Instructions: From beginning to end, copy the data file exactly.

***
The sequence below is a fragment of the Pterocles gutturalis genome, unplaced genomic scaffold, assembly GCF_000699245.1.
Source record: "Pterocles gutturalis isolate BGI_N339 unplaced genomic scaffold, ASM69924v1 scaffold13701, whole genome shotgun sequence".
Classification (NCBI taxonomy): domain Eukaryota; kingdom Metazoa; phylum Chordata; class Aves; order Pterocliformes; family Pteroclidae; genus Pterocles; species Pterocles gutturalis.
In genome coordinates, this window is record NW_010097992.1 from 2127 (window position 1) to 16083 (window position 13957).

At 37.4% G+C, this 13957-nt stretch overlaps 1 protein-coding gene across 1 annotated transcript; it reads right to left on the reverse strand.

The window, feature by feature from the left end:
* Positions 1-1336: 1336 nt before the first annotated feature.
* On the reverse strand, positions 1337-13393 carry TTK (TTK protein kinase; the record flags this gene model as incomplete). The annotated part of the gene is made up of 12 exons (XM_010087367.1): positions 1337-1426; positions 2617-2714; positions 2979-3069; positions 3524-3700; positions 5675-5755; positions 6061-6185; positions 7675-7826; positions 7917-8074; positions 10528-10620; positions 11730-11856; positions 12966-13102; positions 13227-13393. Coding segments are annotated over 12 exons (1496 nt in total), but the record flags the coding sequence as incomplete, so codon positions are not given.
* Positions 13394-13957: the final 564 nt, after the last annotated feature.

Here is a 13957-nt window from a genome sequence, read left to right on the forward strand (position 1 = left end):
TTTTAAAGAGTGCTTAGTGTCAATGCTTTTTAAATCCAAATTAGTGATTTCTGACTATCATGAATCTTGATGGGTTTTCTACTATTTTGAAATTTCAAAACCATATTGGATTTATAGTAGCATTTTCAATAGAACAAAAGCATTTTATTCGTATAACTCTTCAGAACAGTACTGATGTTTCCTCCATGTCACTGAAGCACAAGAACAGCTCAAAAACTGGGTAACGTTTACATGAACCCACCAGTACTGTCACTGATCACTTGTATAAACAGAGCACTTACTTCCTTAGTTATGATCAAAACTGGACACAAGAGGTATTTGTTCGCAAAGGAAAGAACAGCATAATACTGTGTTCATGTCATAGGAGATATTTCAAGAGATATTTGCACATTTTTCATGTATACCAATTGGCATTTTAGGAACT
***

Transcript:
The sequence below is a fragment of the Pterocles gutturalis genome, unplaced genomic scaffold, assembly GCF_000699245.1.
Source record: "Pterocles gutturalis isolate BGI_N339 unplaced genomic scaffold, ASM69924v1 scaffold13701, whole genome shotgun sequence".
Classification (NCBI taxonomy): domain Eukaryota; kingdom Metazoa; phylum Chordata; class Aves; order Pterocliformes; family Pteroclidae; genus Pterocles; species Pterocles gutturalis.
In genome coordinates, this window is record NW_010097992.1 from 2127 (window position 1) to 16083 (window position 13957).

At 37.4% G+C, this 13957-nt stretch overlaps 1 protein-coding gene across 1 annotated transcript; it reads right to left on the reverse strand.

The window, feature by feature from the left end:
* Positions 1-1336: 1336 nt before the first annotated feature.
* On the reverse strand, positions 1337-13393 carry TTK (TTK protein kinase; the record flags this gene model as incomplete). The annotated part of the gene is made up of 12 exons (XM_010087367.1): positions 1337-1426; positions 2617-2714; positions 2979-3069; positions 3524-3700; positions 5675-5755; positions 6061-6185; positions 7675-7826; positions 7917-8074; positions 10528-10620; positions 11730-11856; positions 12966-13102; positions 13227-13393. Coding segments are annotated over 12 exons (1496 nt in total), but the record flags the coding sequence as incomplete, so codon positions are not given.
* Positions 13394-13957: the final 564 nt, after the last annotated feature.

Here is a 13957-nt window from a genome sequence, read left to right on the forward strand (position 1 = left end):
TTTTAAAGAGTGCTTAGTGTCAATGCTTTTTAAATCCAAATTAGTGATTTCTGACTATCATGAATCTTGATGGGTTTTCTACTATTTTGAAATTTCAAAACCATATTGGATTTATAGTAGCATTTTCAATAGAACAAAAGCATTTTATTCGTATAACTCTTCAGAACAGTACTGATGTTTCCTCCATGTCACTGAAGCACAAGAACAGCTCAAAAACTGGGTAACGTTTACATGAACCCACCAGTACTGTCACTGATCACTTGTATAAACAGAGCACTTACTTCCTTAGTTATGATCAAAACTGGACACAAGAGGTATTTGTTCGCAAAGGAAAGAACAGCATAATACTGTGTTCATGTCATAGGAGATATTTCAAGAGATATTTGCACATTTTTCATGTATACCAATTGGCATTTTAGGAACT